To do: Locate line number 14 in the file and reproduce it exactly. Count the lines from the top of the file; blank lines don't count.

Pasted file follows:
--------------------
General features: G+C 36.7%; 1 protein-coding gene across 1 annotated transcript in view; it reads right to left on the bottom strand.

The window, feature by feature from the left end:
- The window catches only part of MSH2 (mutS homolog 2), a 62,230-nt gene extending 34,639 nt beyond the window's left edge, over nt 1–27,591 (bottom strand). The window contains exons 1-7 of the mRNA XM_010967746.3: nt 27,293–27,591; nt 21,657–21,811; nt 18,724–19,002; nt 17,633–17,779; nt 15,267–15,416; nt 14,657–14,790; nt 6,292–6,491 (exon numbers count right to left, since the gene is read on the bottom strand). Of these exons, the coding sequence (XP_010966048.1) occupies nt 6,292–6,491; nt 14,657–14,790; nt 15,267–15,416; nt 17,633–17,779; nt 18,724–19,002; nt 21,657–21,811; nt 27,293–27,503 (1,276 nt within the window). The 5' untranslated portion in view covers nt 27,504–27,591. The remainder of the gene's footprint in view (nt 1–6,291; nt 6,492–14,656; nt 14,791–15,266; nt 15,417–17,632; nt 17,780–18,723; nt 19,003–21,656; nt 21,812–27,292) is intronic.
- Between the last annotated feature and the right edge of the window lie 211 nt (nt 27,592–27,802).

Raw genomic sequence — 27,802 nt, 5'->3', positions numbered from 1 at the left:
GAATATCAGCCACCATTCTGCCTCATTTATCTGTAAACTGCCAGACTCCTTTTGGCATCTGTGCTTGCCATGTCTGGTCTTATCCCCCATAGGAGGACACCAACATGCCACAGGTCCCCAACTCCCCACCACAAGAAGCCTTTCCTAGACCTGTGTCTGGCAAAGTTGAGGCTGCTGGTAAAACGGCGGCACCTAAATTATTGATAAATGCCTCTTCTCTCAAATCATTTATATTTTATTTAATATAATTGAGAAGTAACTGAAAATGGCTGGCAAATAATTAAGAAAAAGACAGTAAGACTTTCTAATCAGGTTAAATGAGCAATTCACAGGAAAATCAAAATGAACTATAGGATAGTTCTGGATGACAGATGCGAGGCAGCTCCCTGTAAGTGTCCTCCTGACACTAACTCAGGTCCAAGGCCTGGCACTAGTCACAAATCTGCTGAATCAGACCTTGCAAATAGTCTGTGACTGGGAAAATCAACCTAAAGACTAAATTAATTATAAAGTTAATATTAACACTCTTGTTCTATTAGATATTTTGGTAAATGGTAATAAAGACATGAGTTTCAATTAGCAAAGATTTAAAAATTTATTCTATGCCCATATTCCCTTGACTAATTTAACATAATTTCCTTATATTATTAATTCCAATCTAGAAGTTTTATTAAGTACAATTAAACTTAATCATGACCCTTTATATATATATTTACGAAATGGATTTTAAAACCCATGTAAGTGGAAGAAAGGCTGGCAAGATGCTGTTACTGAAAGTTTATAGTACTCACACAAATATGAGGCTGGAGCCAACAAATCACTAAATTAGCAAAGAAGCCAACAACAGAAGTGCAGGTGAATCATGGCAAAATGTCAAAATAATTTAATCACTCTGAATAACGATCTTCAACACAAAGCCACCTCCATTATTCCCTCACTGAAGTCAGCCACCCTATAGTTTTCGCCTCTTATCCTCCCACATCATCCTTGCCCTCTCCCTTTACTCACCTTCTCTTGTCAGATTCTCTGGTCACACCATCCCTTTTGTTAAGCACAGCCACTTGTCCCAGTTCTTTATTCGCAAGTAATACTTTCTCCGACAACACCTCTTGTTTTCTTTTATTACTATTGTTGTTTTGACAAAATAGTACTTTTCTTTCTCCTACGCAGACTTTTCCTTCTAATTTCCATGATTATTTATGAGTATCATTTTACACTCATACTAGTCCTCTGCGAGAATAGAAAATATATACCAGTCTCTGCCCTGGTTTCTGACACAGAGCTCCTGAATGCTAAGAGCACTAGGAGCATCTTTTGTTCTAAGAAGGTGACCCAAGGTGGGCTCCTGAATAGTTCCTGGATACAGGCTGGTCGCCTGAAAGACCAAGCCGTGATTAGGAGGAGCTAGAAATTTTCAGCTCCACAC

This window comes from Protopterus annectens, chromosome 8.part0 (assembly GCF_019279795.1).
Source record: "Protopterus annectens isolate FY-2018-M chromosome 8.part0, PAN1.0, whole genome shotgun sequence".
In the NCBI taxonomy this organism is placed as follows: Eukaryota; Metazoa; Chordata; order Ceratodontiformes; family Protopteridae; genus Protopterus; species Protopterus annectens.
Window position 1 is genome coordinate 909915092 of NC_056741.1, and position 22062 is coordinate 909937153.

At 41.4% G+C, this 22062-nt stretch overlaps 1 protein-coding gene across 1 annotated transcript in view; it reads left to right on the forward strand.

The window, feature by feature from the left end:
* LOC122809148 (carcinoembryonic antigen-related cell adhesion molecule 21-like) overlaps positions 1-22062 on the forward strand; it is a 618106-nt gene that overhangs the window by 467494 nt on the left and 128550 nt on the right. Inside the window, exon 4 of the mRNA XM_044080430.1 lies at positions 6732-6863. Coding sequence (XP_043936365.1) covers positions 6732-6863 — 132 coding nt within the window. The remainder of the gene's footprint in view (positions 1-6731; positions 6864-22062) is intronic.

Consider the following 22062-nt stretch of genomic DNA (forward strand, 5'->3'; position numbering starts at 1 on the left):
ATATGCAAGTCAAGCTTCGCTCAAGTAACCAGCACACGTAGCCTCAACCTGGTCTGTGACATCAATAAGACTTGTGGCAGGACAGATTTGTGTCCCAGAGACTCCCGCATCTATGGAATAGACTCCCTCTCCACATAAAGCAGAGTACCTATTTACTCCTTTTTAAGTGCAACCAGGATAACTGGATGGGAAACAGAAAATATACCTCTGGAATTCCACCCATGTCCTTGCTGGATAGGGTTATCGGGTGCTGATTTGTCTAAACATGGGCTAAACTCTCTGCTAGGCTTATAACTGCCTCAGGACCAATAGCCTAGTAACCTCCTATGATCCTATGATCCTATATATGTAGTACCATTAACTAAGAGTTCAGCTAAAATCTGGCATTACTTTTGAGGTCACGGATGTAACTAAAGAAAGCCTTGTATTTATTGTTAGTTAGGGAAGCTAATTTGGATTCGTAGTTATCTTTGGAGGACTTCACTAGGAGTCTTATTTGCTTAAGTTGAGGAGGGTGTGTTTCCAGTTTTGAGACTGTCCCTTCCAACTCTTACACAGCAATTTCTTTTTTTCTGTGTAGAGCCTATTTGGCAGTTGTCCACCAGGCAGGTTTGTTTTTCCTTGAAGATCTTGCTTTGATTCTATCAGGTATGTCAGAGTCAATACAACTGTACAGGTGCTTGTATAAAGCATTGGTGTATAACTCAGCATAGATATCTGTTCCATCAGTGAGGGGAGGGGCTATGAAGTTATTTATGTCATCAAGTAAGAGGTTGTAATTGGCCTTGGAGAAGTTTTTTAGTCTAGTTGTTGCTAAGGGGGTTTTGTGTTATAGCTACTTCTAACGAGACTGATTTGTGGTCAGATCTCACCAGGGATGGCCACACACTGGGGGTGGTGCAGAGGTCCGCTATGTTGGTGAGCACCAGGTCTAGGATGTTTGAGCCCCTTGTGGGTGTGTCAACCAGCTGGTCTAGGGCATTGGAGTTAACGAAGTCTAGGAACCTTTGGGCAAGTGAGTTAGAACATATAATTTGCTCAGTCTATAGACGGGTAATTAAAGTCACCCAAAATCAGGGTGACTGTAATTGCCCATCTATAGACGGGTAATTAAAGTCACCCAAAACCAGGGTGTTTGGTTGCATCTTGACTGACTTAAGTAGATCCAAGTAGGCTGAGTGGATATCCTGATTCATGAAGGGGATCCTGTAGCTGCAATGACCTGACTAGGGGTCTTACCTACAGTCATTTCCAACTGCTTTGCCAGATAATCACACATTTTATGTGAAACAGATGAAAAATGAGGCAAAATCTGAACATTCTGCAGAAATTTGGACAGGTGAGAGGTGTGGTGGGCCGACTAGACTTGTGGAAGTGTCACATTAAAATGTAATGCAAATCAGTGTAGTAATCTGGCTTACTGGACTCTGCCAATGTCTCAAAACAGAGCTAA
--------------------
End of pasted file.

Consider the following 22062-nt stretch of genomic DNA (forward strand, 5'->3'; position numbering starts at 1 on the left):